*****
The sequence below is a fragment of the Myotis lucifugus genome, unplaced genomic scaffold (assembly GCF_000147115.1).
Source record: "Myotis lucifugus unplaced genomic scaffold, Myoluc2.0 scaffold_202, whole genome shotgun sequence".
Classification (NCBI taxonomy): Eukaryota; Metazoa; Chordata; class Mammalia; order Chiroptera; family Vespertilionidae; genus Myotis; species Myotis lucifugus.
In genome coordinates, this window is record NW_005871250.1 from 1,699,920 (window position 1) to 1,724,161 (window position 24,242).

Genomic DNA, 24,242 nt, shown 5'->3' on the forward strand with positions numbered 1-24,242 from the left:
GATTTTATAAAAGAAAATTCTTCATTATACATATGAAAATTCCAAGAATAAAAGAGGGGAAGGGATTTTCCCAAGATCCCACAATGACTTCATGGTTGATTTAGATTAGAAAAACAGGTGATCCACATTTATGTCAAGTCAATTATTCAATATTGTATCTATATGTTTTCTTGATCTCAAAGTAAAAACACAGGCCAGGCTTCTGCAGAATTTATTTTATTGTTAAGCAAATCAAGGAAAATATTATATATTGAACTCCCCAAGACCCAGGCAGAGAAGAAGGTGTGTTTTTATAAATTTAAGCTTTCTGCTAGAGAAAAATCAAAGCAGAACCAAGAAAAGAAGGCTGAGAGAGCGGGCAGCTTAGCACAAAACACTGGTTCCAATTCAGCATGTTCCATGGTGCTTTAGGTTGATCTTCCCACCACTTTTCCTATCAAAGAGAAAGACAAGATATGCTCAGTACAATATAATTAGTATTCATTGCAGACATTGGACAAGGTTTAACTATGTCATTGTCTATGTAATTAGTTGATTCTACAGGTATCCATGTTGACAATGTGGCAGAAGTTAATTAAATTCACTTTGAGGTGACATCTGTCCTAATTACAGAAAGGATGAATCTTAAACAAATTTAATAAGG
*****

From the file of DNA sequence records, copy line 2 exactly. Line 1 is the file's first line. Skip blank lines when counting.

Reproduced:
Source record: "Myotis lucifugus unplaced genomic scaffold, Myoluc2.0 scaffold_202, whole genome shotgun sequence".